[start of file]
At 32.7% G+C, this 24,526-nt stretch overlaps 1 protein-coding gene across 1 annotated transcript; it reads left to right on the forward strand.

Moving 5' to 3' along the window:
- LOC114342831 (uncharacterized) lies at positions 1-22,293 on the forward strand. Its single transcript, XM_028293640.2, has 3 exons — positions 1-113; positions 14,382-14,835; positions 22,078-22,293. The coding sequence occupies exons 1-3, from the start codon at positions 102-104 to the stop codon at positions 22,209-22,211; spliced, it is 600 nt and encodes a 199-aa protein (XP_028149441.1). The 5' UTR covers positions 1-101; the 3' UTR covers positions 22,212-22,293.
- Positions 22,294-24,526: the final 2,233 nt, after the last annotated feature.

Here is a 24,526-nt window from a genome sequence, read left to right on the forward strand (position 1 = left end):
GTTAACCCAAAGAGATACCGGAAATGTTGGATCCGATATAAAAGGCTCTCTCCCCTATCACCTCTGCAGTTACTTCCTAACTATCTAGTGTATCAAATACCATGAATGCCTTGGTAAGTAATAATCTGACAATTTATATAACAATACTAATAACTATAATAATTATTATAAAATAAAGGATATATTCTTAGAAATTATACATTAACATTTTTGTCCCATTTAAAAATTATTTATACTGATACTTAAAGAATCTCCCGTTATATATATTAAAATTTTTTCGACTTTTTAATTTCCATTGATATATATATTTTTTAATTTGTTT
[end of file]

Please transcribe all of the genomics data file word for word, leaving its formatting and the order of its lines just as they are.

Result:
At 32.7% G+C, this 24,526-nt stretch overlaps 1 protein-coding gene across 1 annotated transcript; it reads left to right on the forward strand.

Moving 5' to 3' along the window:
- LOC114342831 (uncharacterized) lies at positions 1-22,293 on the forward strand. Its single transcript, XM_028293640.2, has 3 exons — positions 1-113; positions 14,382-14,835; positions 22,078-22,293. The coding sequence occupies exons 1-3, from the start codon at positions 102-104 to the stop codon at positions 22,209-22,211; spliced, it is 600 nt and encodes a 199-aa protein (XP_028149441.1). The 5' UTR covers positions 1-101; the 3' UTR covers positions 22,212-22,293.
- Positions 22,294-24,526: the final 2,233 nt, after the last annotated feature.

Here is a 24,526-nt window from a genome sequence, read left to right on the forward strand (position 1 = left end):
GTTAACCCAAAGAGATACCGGAAATGTTGGATCCGATATAAAAGGCTCTCTCCCCTATCACCTCTGCAGTTACTTCCTAACTATCTAGTGTATCAAATACCATGAATGCCTTGGTAAGTAATAATCTGACAATTTATATAACAATACTAATAACTATAATAATTATTATAAAATAAAGGATATATTCTTAGAAATTATACATTAACATTTTTGTCCCATTTAAAAATTATTTATACTGATACTTAAAGAATCTCCCGTTATATATATTAAAATTTTTTCGACTTTTTAATTTCCATTGATATATATATTTTTTAATTTGTTT